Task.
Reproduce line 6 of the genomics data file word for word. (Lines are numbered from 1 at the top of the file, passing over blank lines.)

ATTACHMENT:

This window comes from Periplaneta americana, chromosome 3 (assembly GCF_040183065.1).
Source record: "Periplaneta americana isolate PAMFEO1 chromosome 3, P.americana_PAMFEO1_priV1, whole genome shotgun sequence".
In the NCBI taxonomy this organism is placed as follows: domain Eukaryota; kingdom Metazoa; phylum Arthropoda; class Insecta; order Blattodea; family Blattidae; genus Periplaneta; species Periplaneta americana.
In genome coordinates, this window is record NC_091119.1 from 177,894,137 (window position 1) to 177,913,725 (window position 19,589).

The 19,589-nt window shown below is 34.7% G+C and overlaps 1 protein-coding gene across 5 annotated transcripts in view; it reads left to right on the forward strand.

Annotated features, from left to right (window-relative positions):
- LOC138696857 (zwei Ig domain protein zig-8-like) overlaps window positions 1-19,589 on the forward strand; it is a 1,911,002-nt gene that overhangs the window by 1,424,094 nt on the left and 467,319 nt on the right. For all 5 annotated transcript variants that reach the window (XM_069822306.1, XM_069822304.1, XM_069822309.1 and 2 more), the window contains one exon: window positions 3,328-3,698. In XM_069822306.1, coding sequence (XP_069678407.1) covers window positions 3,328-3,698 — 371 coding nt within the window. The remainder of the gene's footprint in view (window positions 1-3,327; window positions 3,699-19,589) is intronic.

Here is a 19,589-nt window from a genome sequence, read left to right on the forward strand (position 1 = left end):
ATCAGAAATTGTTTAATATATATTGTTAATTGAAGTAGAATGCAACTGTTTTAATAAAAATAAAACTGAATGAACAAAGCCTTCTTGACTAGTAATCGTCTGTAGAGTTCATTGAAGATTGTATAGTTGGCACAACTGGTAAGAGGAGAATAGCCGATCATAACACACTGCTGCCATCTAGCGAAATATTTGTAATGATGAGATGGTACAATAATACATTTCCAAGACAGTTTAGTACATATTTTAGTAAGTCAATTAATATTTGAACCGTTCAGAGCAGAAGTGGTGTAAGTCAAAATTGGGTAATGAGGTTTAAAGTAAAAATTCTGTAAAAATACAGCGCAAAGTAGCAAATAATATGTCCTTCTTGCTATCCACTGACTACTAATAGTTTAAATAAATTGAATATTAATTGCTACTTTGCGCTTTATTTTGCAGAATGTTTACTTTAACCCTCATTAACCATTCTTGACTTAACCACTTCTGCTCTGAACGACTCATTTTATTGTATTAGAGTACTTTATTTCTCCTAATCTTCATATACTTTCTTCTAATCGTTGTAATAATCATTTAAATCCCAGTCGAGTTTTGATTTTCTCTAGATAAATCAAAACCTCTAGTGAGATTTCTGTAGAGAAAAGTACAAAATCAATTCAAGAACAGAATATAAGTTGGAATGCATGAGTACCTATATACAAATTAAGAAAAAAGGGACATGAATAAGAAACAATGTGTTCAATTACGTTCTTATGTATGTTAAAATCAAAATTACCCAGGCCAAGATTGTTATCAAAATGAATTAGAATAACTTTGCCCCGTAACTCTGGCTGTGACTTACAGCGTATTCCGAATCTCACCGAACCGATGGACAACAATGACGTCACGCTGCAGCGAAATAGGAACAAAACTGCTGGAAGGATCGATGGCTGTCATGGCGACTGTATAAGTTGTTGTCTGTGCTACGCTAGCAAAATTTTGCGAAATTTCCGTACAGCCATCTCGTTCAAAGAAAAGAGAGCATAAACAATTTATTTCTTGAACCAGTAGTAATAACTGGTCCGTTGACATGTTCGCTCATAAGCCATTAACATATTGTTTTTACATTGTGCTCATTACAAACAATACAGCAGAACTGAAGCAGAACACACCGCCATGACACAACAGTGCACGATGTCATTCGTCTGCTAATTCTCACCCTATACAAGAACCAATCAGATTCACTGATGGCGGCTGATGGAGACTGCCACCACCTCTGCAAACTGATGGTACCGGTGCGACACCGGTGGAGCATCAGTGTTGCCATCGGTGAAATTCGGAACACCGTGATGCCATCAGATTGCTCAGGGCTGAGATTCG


Annotated features, from left to right (window-relative positions):